A visit to Washington Heights isn’t complete without some good rice and beans. I’ve tried out a few restaurants in the area and I’d place Margot at the top. As a vegetarian, I can’t testify to the quality of beef or poultry, but I’m told good things. And the maduros—the fried plantains—make me want to run straight back to Puerto Rico. The storefront is totally unassuming, but don’t be fooled—or waste your time at some of the new, upscale places that are beginning to crop up along Broadway—Margot is the real deal.
In the Heights, I grab my coffee and I go… to any of these excellent places in this gem of a neighborhood. Now that we’ve got the obligatory “In the Heights” reference out of the way, take the A train to Upper Manhattan (or the Columbia shuttle—it’s free!) and have a gander around this beautiful, beloved corner of the city.
Are you that kid who likes making the trek to Fairway because it’s the only “authentic” market near campus? Broaden your horizons and schlep up to Frank’s Market—you’ll be breaking up with Fairway in no time. Right across the street from Gideon’s, Frank’s puts Westside’s cheese samples to shame and has a charming deli staff, who serve up organic meats and cold cuts on demand. Established in the 1940s, this slice of old New York life really makes you wonder why anyone would ever pay nearly $1 per rotting banana at Morton Williams.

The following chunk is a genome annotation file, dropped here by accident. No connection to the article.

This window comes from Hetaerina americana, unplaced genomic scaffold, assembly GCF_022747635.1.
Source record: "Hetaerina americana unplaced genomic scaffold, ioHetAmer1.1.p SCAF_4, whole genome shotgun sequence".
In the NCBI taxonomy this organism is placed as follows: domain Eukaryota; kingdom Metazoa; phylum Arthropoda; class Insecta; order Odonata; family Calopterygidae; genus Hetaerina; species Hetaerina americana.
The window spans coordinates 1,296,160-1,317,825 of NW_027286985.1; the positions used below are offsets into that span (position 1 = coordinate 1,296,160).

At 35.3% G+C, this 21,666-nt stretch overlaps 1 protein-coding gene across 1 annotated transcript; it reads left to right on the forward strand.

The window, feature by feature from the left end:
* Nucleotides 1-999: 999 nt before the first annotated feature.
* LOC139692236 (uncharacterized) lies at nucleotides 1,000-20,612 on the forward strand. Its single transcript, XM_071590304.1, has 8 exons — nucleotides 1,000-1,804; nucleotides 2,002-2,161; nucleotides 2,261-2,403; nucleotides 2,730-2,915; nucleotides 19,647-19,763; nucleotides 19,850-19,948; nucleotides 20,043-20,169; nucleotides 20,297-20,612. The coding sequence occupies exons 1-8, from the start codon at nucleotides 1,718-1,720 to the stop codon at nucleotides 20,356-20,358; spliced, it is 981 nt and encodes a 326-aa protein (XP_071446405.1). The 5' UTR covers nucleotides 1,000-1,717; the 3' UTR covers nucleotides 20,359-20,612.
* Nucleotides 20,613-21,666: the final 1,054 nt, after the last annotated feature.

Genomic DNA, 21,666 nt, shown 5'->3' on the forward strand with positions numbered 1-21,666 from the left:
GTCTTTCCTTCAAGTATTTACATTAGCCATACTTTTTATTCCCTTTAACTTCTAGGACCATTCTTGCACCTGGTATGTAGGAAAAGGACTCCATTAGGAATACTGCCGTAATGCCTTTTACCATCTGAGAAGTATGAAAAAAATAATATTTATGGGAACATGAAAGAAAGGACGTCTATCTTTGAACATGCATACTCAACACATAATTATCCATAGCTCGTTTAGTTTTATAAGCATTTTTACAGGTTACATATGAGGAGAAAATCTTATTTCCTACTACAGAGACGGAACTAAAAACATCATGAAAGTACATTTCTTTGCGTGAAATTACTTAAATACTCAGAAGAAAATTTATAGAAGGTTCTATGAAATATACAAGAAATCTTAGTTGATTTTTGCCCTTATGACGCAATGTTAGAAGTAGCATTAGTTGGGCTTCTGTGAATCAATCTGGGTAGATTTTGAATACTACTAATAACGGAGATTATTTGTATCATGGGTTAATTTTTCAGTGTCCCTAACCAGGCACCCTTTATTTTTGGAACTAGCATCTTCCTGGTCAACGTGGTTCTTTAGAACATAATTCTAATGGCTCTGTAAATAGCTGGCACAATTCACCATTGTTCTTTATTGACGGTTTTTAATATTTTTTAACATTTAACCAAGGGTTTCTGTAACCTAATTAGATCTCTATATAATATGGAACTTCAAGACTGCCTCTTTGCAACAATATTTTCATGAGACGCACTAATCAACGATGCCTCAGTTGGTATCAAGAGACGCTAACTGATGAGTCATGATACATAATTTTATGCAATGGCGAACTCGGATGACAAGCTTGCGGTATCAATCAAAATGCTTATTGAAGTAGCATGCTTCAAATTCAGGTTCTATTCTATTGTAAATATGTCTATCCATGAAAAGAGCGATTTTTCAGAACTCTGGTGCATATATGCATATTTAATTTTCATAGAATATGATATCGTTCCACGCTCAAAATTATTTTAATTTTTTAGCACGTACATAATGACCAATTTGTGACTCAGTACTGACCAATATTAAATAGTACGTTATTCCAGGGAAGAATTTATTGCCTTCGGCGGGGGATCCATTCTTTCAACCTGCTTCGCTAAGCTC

One of Manhattan’s largest movie theaters and certainly the most aesthetically pleasing, the United Palace Theater has undergone quite the renaissance over the past few years. It opened as a movie theater in the 1930s, but in 1969 was converted to a house of worship by the first black televangelist, Rev. Ike. Now it’s showing movies again, with “In the Heights” creator and star Lin-Manuel Miranda hosting a New York film series once a month. The next installment, on Feb. 23, is “West Side Story,” which will be introduced by Anita herself, Rita Moreno. There are great comedy and small-scale music events as well.
Before it became the epicenter of New York’s Boricua and Quisqueyano populations, Washington Heights was once the home to tens of thousands of German Jews. Gideon’s, a hole-in-the-wall kosher bakery, is a small reminder of that history, offering delicious challah and black-and-white cookies that leave Nussbaum’s in the dust. It’s about as local as local gets. Closed, of course, on the Sabbath.
You might not think of track and field as a spectator sport, but everyone knows that it’s tied with swimming for the best part of the Summer Olympics. It’s really thrilling to watch fit people run super fast, and I swear I’m not saying this just because I cover track and field now for Spectator. The Armory is one of the country’s best track arenas, and you can often get in with a student ticket of just $5. Weekend meets last for hours, so there’s always something happening—whether it’s runners on the track, pole vaulters or jumpers on the inside, or throwers at the end of the cavernous room.
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